5 Sleeping Pads as Comfortable as Mattresses
Your choice of sleeping pad will determine whether you sleep well or not
You’re willing to sacrifice plenty of creature comforts while camping and backpacking, but you’re not willing to give up a good night’s sleep. Thankfully, gearmakers today understand that a comfy bed isn’t a luxury, it’s a necessity, and they’re in a robust space race to create the greatest sleep pad. It’s a crowded market but we dug through reviews and our own tests to pick a handful of the best-rated sleeping pads you can buy right now.
Therm-a-Rest NeoAir XLite ($130)
If you’re counting ounces, you’ll love the NeoAir XLite, which offers 2.5 inches of cushion but weighs only 12 ounces and packs down to the size of a water bottle. The newest version is made from 30-denier ripstop nylon, which makes this pad softer and quieter than previous models.
NEMO Astro ($80)
Yes, you can get a quality pad for under $100. NEMO’s Astro Wide is 3.5 inches thick and made from a quiet polyester that doesn’t crinkle when you move. We dig the lateral baffles, which provide structure, and the oversize “pillow” baffle at the top of the pad. At one pound four ounces it’s not the lightest pad on this list but you can’t beat the price.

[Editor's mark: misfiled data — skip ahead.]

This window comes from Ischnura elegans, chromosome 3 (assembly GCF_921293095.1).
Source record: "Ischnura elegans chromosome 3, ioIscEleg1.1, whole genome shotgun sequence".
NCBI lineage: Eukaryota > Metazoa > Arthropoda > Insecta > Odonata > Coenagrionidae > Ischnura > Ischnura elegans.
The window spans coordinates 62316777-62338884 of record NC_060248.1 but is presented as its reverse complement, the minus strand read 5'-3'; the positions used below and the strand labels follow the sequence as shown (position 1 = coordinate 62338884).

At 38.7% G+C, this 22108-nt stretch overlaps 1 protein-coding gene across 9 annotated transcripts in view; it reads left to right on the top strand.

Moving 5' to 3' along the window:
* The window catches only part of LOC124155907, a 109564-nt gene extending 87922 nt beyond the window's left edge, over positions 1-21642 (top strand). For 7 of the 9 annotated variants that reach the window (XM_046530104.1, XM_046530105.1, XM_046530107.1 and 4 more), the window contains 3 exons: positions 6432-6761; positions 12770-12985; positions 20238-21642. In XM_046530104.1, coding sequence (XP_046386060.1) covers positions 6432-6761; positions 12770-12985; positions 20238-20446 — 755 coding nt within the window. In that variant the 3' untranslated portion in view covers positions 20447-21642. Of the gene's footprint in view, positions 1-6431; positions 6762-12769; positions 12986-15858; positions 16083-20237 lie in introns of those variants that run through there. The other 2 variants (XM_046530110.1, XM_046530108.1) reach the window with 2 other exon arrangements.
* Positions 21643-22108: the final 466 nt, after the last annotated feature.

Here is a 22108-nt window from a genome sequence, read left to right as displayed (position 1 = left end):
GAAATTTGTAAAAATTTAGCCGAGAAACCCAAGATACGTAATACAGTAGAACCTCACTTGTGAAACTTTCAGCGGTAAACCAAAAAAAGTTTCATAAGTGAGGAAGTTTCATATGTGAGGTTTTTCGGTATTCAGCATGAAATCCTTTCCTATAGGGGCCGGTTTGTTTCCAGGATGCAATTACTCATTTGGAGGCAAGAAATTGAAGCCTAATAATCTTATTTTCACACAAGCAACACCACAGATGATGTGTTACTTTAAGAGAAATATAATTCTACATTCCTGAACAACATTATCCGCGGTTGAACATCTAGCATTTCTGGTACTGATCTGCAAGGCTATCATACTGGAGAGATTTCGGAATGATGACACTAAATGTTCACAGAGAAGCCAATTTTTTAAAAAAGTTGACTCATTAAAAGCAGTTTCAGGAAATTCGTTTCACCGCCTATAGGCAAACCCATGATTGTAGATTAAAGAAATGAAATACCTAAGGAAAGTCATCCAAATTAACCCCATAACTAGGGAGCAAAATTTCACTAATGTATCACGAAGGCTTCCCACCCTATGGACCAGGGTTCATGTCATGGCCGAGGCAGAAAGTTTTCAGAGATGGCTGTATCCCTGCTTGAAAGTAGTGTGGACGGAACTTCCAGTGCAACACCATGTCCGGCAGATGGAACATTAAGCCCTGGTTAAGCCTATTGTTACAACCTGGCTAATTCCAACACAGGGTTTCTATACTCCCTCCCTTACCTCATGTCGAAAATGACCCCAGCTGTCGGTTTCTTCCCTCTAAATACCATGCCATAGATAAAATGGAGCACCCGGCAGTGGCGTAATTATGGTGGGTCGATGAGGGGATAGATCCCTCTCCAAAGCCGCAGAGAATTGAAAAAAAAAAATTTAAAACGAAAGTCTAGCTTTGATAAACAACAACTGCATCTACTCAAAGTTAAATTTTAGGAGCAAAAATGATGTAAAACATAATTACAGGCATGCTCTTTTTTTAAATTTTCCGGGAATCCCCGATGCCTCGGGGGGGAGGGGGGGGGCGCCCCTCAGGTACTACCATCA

Exped MegaMat Duo ($350)
You’re not going to lug this double mat into the backcountry, but if you’re looking for the most comfortable sleep for you and your partner away from your own mattress, look no further than the MegaMat. We’ve been gushing about this pad for years because it’s almost four inches thick (3.9 inches) with a combo of foam and air insulation across its 52-inch width. It’ll fill up your entire two-person tent, and it comes with a mini-pump so you can save your lungs.
Mountain Equipment Aerostat Down 7.0 ($190)
Winter camping calls for a four-season pad, and the Aerostat is one of the warmest on the market. The 30-denier ripstop shell is filled with 120 grams of down spread throughout the air chambers to create a ridiculously high R-value of 8.8. Also cool: the stuffsack is a Windsock, which rolls air into the pad. And it’s not as heavy as you’d think, coming in at just 1.1 pounds.
Klymit Insulated Hammock V ($110)
Plenty of hammockers forgo pads altogether but we like the warmth and stability a pad adds. The Klymit’s “wings” help keep the pad in place inside your little cocoon while also providing side warmth. It’s not light, but this pad, which is loaded with synthetic insulation, helps battle the cold drafts that can make sleeping in a hammock uncomfortable when the temp drops.